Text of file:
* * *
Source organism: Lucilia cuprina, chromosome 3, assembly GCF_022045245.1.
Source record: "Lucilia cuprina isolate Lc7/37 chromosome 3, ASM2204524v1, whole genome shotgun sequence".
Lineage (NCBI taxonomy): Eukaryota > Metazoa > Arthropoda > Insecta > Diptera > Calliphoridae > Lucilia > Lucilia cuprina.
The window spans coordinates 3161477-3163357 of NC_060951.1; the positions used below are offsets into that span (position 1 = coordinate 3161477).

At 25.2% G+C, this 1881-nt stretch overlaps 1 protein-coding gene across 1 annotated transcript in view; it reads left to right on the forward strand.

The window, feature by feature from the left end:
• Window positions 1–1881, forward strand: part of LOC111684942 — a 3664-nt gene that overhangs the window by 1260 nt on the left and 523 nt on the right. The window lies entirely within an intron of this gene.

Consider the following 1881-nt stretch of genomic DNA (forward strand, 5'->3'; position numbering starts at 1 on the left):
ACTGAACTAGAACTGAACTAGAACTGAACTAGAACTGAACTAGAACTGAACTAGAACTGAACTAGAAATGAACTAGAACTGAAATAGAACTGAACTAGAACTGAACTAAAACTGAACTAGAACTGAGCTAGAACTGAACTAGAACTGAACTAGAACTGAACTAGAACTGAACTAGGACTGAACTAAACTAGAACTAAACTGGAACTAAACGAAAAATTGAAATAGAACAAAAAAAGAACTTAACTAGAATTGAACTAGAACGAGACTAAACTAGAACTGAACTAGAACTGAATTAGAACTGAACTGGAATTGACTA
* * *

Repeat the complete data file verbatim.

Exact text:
Source organism: Lucilia cuprina, chromosome 3, assembly GCF_022045245.1.
Source record: "Lucilia cuprina isolate Lc7/37 chromosome 3, ASM2204524v1, whole genome shotgun sequence".
Lineage (NCBI taxonomy): Eukaryota > Metazoa > Arthropoda > Insecta > Diptera > Calliphoridae > Lucilia > Lucilia cuprina.
The window spans coordinates 3161477-3163357 of NC_060951.1; the positions used below are offsets into that span (position 1 = coordinate 3161477).

At 25.2% G+C, this 1881-nt stretch overlaps 1 protein-coding gene across 1 annotated transcript in view; it reads left to right on the forward strand.

The window, feature by feature from the left end:
• Window positions 1–1881, forward strand: part of LOC111684942 — a 3664-nt gene that overhangs the window by 1260 nt on the left and 523 nt on the right. The window lies entirely within an intron of this gene.

Consider the following 1881-nt stretch of genomic DNA (forward strand, 5'->3'; position numbering starts at 1 on the left):
ACTGAACTAGAACTGAACTAGAACTGAACTAGAACTGAACTAGAACTGAACTAGAACTGAACTAGAAATGAACTAGAACTGAAATAGAACTGAACTAGAACTGAACTAAAACTGAACTAGAACTGAGCTAGAACTGAACTAGAACTGAACTAGAACTGAACTAGAACTGAACTAGGACTGAACTAAACTAGAACTAAACTGGAACTAAACGAAAAATTGAAATAGAACAAAAAAAGAACTTAACTAGAATTGAACTAGAACGAGACTAAACTAGAACTGAACTAGAACTGAATTAGAACTGAACTGGAATTGACTA